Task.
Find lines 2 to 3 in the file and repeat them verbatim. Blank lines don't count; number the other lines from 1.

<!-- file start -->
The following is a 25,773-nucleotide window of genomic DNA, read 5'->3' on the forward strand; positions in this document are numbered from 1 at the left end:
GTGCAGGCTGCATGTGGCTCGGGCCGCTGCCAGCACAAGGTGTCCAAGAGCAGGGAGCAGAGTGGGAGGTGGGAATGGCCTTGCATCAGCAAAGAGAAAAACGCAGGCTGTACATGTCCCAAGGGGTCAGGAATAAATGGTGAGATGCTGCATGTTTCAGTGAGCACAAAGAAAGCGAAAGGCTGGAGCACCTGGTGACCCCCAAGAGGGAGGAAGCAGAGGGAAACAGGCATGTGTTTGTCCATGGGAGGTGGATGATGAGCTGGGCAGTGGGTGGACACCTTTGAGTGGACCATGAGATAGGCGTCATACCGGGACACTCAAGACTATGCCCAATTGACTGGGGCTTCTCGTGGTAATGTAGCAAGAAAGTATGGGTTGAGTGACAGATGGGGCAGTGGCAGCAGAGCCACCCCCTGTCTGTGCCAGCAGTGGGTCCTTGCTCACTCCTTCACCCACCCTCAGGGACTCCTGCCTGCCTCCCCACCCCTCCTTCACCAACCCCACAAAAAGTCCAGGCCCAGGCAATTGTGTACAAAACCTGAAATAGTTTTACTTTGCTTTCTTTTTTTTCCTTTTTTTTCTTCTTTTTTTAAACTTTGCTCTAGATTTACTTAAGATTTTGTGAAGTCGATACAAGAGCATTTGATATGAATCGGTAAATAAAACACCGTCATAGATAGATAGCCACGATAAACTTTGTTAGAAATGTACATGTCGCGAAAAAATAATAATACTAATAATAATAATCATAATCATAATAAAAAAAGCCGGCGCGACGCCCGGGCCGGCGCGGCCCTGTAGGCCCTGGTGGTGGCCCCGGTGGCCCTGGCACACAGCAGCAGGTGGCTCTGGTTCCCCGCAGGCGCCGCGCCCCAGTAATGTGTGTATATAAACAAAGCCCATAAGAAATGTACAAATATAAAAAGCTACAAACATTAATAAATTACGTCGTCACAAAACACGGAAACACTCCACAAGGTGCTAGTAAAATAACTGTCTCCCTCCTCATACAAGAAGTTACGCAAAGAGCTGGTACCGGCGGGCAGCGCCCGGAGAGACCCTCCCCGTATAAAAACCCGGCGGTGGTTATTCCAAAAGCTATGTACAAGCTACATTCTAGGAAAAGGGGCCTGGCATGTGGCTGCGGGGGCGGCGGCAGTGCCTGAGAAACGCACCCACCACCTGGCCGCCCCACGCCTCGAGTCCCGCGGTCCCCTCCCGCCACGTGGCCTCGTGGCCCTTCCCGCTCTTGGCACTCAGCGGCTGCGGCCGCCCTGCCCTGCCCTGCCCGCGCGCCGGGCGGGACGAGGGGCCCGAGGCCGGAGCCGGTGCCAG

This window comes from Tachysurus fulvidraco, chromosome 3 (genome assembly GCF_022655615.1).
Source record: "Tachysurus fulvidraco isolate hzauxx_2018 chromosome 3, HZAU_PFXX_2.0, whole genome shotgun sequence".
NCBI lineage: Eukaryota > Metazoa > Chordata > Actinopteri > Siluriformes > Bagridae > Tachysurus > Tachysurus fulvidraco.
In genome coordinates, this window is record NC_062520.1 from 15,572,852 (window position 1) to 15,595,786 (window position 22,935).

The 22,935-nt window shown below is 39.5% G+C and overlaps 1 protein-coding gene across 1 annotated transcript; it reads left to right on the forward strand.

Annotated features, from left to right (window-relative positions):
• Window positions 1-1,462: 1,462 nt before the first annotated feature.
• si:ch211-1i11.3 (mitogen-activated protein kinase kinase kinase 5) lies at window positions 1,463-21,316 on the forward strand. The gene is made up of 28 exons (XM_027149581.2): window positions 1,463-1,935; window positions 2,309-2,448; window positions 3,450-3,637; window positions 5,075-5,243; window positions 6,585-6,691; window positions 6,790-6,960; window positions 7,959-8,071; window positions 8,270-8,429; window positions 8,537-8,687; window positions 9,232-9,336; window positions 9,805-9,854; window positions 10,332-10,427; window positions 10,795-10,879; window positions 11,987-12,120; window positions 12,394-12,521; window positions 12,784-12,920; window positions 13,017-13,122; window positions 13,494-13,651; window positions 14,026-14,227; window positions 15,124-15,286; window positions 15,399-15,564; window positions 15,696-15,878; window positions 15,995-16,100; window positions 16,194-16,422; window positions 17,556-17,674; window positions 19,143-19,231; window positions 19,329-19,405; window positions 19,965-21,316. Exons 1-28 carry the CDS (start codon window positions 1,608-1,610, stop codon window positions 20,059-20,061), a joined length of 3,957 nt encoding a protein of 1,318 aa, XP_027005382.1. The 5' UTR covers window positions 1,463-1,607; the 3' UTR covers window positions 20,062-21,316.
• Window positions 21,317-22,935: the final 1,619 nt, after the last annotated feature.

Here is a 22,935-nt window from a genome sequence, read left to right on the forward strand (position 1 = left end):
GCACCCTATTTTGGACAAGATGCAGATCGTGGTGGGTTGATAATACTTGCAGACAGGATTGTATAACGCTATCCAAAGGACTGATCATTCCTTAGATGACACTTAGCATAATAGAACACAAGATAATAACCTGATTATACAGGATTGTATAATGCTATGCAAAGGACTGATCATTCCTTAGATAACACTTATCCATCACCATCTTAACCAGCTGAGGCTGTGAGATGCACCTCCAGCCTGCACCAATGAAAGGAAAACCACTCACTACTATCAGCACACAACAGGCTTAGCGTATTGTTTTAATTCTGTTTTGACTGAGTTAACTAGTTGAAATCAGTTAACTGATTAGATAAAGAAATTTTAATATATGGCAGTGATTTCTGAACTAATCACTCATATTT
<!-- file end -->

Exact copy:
GTGCAGGCTGCATGTGGCTCGGGCCGCTGCCAGCACAAGGTGTCCAAGAGCAGGGAGCAGAGTGGGAGGTGGGAATGGCCTTGCATCAGCAAAGAGAAAAACGCAGGCTGTACATGTCCCAAGGGGTCAGGAATAAATGGTGAGATGCTGCATGTTTCAGTGAGCACAAAGAAAGCGAAAGGCTGGAGCACCTGGTGACCCCCAAGAGGGAGGAAGCAGAGGGAAACAGGCATGTGTTTGTCCATGGGAGGTGGATGATGAGCTGGGCAGTGGGTGGACACCTTTGAGTGGACCATGAGATAGGCGTCATACCGGGACACTCAAGACTATGCCCAATTGACTGGGGCTTCTCGTGGTAATGTAGCAAGAAAGTATGGGTTGAGTGACAGATGGGGCAGTGGCAGCAGAGCCACCCCCTGTCTGTGCCAGCAGTGGGTCCTTGCTCACTCCTTCACCCACCCTCAGGGACTCCTGCCTGCCTCCCCACCCCTCCTTCACCAACCCCACAAAAAGTCCAGGCCCAGGCAATTGTGTACAAAACCTGAAATAGTTTTACTTTGCTTTCTTTTTTTTCCTTTTTTTTCTTCTTTTTTTAAACTTTGCTCTAGATTTACTTAAGATTTTGTGAAGTCGATACAAGAGCATTTGATATGAATCGGTAAATAAAACACCGTCATAGATAGATAGCCACGATAAACTTTGTTAGAAATGTACATGTCGCGAAAAAATAATAATACTAATAATAATAATCATAATCATAATAAAAAAAGCCGGCGCGACGCCCGGGCCGGCGCGGCCCTGTAGGCCCTGGTGGTGGCCCCGGTGGCCCTGGCACACAGCAGCAGGTGGCTCTGGTTCCCCGCAGGCGCCGCGCCCCAGTAATGTGTGTATATAAACAAAGCCCATAAGAAATGTACAAATATAAAAAGCTACAAACATTAATAAATTACGTCGTCACAAAACACGGAAACACTCCACAAGGTGCTAGTAAAATAACTGTCTCCCTCCTCATACAAGAAGTTACGCAAAGAGCTGGTACCGGCGGGCAGCGCCCGGAGAGACCCTCCCCGTATAAAAACCCGGCGGTGGTTATTCCAAAAGCTATGTACAAGCTACATTCTAGGAAAAGGGGCCTGGCATGTGGCTGCGGGGGCGGCGGCAGTGCCTGAGAAACGCACCCACCACCTGGCCGCCCCACGCCTCGAGTCCCGCGGTCCCCTCCCGCCACGTGGCCTCGTGGCCCTTCCCGCTCTTGGCACTCAGCGGCTGCGGCCGCCCTGCCCTGCCCTGCCCGCGCGCCGGGCGGGACGAGGGGCCCGAGGCCGGAGCCGGTGCCAG

This window comes from Tachysurus fulvidraco, chromosome 3 (genome assembly GCF_022655615.1).